The color green isn’t as green as it seems, according to the New York Times, which reports that the chemicals typically used to pigment plastic or paper with shades of green are actually toxic and harmful to the environment. So harmful, in fact, that green-colored plastic and paper cannot be recycled or composted safely.
“Ironic, isn’t it?” said Michael Braungart, a German chemist and co-author of Cradle to Cradle, the best-selling sustainable design book. “The color green can never be green, because of the way it is made. It’s impossible to dye plastic green or to print green ink on paper without contaminating them.”
Revered throughout history as a symbol for pristine nature and paradise, the color may also owe some of its reverence to its lack of attainability. From the Italian Renaissance to 18th-century Romanticism, artists have struggled to reproduce accurate shades of green paint. Even today, the difficulty in manufacturing the color means that toxic substances are often used to stabilize it.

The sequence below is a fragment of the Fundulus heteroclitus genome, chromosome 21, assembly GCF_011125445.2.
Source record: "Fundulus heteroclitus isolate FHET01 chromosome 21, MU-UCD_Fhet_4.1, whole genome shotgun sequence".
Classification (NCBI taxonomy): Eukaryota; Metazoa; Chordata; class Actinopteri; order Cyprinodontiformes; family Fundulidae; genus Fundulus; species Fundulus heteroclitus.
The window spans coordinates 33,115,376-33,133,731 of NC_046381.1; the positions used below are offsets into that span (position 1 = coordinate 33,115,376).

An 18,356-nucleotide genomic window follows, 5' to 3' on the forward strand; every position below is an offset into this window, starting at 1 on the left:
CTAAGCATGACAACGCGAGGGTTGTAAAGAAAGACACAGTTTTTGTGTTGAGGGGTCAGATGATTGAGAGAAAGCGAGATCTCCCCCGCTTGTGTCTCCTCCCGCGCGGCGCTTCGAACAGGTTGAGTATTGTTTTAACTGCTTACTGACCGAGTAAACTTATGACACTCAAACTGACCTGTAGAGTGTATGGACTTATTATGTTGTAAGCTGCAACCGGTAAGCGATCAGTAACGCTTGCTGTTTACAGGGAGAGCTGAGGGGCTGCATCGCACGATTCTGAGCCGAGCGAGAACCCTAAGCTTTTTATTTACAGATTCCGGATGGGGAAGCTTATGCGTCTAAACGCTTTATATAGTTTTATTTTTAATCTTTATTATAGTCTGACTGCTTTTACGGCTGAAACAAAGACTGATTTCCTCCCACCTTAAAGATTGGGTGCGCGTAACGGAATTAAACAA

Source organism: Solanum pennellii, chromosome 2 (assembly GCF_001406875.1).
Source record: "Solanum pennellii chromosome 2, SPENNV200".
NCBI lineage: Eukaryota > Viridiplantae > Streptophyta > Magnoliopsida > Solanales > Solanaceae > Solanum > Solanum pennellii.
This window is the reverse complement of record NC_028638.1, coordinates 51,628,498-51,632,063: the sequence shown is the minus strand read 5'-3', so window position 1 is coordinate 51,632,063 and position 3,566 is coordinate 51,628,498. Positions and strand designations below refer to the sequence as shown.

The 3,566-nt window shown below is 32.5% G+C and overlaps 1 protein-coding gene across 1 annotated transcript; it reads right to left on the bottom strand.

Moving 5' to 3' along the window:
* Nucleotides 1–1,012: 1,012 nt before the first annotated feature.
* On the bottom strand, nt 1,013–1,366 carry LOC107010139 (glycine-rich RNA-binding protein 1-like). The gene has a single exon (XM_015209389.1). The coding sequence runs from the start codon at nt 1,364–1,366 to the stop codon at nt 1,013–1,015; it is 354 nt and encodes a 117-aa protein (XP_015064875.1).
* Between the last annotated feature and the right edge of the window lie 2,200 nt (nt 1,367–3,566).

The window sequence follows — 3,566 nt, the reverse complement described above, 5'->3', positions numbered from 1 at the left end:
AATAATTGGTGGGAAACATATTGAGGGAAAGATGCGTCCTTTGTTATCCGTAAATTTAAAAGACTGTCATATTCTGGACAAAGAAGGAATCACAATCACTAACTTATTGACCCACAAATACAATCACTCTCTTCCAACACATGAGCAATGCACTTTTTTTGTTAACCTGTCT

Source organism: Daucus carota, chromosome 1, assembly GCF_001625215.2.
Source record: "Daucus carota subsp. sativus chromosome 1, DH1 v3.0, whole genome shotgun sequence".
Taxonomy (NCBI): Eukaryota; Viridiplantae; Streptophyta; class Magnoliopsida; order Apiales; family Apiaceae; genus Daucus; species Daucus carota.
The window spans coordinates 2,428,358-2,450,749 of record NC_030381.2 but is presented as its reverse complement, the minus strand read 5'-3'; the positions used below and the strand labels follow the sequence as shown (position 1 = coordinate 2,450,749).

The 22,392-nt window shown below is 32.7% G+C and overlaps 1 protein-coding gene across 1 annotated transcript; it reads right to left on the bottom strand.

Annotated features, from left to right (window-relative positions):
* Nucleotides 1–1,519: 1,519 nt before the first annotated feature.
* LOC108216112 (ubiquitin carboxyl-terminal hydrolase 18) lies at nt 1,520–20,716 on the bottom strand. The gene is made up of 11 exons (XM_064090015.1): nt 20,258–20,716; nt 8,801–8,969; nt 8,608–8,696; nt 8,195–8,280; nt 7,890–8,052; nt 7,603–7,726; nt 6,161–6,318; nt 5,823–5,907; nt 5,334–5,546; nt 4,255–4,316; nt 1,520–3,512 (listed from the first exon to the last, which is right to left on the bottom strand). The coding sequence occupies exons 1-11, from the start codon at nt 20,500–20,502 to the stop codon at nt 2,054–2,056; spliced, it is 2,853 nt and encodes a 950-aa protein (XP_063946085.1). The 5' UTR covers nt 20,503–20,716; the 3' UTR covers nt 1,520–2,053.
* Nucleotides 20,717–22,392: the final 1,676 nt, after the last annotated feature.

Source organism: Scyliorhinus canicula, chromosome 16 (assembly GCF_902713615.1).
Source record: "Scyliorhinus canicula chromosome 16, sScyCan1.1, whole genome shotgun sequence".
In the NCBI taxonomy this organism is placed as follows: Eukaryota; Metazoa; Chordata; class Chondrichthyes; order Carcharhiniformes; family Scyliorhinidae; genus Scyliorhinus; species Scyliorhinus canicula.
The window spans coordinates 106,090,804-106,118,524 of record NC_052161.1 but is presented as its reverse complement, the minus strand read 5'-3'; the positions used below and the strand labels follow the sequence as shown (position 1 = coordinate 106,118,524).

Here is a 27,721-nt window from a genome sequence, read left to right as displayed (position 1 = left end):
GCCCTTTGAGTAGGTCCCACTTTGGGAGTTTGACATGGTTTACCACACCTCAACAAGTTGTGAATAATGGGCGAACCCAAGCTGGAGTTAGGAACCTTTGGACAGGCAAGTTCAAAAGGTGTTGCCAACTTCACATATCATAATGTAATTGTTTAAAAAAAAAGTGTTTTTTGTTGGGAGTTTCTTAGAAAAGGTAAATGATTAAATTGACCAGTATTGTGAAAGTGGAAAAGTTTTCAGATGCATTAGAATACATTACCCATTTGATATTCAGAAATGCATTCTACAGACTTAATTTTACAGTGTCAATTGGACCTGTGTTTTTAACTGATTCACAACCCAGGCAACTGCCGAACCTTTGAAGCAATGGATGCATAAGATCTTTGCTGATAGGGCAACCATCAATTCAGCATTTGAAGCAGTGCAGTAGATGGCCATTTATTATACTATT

For instance, Pigment Green 7, the most common shade of green used in plastics and paper, contains chlorine, some forms of which can cause cancer and birth defects. Pigment Green 36 includes potentially hazardous bromide atoms as well as chlorine, and Pigment Green 50 might contain the deadliest mix of all — a soup of cobalt, titanium, nickel and zinc oxide.
But modern industry isn’t all to blame; green paints and dyes have a long history of toxicity. Early green paints were so corrosive that they often burned into canvas, paper and wood. Green wallpaper made with arsenic may even be to blame for Napoleon Bonaparte’s death in 1821, who passed away in a damp cell at Saint Helena surrounded by rotting green and gold walls.
The unfortunate irony is that while green has come to symbolize a reverence for nature, our futile attempts to replicate the color synthetically are harming the environment. As companies print more and more green paraphernalia in their efforts to advertise green, environmentally friendly products, they may be increasing the production of and demand for these toxic mixtures.
“Getting the right tones of artificial green is always difficult, and there’s often something disturbing about the result,” said the Dutch product designer Hella Jongerius. “Whereas all shades of green look beautiful in nature.”
Perhaps there’s a redeeming symbolism in the color after all: that preserving nature’s beauty can only be accomplished through the preservation of nature itself. No amount of industrial ingenuity, artificial substitutes, or human management can suffice for what is truly, naturally green.
By Bryan Nelson, MNN